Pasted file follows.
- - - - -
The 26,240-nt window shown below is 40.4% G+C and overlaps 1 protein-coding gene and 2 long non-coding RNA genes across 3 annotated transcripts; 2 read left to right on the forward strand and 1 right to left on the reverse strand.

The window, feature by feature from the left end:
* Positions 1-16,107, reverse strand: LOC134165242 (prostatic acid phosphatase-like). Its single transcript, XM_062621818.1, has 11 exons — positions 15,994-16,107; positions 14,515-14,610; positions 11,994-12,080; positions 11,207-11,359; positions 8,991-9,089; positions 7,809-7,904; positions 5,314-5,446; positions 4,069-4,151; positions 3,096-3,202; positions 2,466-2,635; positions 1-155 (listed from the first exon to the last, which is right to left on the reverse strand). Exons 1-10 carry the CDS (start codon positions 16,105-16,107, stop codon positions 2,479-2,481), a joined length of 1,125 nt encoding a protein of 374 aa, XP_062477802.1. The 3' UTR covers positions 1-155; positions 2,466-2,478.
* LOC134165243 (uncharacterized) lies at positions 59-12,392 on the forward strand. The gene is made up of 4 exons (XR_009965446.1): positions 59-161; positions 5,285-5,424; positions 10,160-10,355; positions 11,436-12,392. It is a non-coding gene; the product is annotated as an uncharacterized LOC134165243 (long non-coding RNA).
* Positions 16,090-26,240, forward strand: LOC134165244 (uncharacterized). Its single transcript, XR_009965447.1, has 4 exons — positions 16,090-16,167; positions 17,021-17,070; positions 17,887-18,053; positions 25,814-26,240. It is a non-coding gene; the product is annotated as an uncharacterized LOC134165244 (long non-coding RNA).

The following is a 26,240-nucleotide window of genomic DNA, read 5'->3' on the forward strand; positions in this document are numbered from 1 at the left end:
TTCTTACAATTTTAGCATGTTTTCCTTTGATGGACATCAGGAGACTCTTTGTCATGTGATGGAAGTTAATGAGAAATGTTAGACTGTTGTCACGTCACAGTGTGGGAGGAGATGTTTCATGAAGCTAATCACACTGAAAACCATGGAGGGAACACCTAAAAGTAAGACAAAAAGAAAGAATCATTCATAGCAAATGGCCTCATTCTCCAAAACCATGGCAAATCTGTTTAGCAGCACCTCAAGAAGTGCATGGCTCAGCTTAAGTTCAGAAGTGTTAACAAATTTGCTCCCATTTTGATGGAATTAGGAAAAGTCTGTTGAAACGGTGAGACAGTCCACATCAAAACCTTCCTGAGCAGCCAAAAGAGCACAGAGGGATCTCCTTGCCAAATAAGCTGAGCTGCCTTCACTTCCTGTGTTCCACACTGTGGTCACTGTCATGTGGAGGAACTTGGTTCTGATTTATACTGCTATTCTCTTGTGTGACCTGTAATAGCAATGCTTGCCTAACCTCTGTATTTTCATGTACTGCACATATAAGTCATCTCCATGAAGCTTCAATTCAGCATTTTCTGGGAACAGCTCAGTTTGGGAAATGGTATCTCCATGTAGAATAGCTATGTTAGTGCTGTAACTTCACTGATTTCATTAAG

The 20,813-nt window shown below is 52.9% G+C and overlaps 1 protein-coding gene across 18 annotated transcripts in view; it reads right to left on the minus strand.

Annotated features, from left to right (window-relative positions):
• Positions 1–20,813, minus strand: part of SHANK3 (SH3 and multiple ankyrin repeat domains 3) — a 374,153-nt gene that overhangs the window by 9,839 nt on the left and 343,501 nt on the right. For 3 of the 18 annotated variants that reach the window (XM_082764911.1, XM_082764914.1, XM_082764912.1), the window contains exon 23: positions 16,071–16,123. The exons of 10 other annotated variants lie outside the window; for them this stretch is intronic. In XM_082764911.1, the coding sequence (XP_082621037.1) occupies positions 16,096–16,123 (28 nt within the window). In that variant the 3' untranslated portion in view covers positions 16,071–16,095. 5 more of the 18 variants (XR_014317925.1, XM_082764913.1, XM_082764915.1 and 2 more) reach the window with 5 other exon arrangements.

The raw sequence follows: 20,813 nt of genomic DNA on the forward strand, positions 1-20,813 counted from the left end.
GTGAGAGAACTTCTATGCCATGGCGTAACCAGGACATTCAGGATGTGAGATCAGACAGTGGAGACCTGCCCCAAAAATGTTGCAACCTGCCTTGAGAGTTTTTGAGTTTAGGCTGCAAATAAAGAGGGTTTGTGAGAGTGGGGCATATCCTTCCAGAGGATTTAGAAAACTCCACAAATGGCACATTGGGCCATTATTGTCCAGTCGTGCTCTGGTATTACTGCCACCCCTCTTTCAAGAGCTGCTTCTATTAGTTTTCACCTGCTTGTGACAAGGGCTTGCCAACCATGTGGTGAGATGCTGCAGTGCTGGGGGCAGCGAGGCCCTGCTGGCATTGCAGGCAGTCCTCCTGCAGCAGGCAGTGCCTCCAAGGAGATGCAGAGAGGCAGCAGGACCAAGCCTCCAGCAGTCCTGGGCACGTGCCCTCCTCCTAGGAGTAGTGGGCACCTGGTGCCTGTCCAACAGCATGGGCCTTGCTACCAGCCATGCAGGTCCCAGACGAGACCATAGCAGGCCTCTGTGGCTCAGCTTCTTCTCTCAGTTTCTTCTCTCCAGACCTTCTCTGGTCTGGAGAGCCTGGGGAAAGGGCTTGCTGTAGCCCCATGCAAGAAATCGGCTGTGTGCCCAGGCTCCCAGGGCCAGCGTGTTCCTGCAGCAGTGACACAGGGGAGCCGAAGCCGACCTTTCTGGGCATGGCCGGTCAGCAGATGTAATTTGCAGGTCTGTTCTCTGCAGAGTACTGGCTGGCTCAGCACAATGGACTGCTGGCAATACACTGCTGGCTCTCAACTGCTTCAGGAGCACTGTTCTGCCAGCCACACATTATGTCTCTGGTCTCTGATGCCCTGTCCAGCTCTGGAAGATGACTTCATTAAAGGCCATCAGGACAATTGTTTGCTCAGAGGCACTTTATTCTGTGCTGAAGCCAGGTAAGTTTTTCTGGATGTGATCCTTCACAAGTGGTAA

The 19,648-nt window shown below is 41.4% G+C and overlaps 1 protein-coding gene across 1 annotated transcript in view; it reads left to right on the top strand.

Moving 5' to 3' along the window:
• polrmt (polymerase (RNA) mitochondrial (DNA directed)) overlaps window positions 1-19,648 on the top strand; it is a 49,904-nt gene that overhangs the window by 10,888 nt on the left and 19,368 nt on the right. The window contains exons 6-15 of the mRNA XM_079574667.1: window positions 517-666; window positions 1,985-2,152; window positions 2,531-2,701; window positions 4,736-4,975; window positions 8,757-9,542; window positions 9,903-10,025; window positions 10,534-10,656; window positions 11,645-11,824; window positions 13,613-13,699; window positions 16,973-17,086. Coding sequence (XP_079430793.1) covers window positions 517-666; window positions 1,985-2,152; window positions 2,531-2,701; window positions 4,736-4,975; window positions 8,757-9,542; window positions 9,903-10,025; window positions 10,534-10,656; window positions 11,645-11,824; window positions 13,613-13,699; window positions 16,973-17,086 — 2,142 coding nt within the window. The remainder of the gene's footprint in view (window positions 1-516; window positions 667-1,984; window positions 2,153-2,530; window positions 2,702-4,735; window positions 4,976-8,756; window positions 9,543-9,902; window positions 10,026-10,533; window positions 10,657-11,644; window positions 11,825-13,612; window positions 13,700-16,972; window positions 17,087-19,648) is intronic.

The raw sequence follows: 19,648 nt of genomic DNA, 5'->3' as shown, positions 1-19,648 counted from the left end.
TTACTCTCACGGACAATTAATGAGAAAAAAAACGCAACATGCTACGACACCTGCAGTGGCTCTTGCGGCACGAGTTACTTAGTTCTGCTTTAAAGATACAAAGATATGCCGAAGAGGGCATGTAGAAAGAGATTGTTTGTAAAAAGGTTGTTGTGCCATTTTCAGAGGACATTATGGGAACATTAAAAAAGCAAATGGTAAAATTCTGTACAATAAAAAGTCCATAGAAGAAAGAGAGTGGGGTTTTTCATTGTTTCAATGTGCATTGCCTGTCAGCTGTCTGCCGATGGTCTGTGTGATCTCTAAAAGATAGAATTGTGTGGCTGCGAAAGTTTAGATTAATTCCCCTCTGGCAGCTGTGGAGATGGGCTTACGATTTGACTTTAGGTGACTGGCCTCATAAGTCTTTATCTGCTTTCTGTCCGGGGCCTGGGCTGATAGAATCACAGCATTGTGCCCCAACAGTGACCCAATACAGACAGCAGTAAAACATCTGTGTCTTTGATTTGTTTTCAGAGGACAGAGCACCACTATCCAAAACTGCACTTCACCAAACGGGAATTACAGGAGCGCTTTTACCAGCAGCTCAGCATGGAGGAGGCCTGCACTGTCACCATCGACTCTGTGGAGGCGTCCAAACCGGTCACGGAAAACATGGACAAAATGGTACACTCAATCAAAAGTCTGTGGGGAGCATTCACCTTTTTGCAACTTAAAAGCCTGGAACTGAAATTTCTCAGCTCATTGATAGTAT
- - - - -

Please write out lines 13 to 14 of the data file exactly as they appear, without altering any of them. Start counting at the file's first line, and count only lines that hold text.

The 19,648-nt window shown below is 41.4% G+C and overlaps 1 protein-coding gene across 1 annotated transcript in view; it reads left to right on the top strand.

Moving 5' to 3' along the window: